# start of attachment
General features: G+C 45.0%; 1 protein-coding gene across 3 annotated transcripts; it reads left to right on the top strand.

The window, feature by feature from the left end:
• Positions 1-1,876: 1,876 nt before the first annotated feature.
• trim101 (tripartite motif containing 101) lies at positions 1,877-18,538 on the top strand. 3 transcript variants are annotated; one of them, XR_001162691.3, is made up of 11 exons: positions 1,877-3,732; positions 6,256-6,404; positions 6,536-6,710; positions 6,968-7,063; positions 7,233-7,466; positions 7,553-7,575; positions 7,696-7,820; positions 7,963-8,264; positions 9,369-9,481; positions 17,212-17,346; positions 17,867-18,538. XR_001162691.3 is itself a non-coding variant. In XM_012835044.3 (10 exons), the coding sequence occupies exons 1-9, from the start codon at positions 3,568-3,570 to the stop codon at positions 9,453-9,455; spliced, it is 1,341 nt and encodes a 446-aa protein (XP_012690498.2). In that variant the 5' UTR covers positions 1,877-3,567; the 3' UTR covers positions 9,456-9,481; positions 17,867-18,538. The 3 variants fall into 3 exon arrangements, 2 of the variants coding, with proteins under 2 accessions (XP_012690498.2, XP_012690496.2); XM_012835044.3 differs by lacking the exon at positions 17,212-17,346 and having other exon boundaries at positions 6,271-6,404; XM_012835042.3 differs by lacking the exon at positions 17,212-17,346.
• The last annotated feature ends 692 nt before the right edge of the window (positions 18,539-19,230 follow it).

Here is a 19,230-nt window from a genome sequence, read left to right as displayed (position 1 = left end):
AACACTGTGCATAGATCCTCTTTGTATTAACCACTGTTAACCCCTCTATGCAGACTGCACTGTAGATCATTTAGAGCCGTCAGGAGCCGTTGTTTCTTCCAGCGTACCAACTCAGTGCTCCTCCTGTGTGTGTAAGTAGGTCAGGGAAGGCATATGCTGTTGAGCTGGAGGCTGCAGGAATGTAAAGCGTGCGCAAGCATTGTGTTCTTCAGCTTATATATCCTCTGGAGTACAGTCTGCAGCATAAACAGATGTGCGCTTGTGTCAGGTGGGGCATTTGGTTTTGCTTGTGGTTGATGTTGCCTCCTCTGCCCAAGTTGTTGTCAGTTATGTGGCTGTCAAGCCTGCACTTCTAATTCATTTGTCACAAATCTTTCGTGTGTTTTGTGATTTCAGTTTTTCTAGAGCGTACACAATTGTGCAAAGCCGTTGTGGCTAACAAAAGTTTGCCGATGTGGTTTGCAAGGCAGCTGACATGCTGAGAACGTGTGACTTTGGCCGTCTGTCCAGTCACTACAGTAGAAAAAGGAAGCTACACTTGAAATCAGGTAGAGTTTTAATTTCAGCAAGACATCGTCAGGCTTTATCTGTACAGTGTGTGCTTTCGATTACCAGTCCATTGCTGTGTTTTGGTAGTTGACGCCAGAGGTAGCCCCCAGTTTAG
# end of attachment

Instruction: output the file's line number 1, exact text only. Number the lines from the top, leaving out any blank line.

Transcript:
General features: G+C 45.0%; 1 protein-coding gene across 3 annotated transcripts; it reads left to right on the top strand.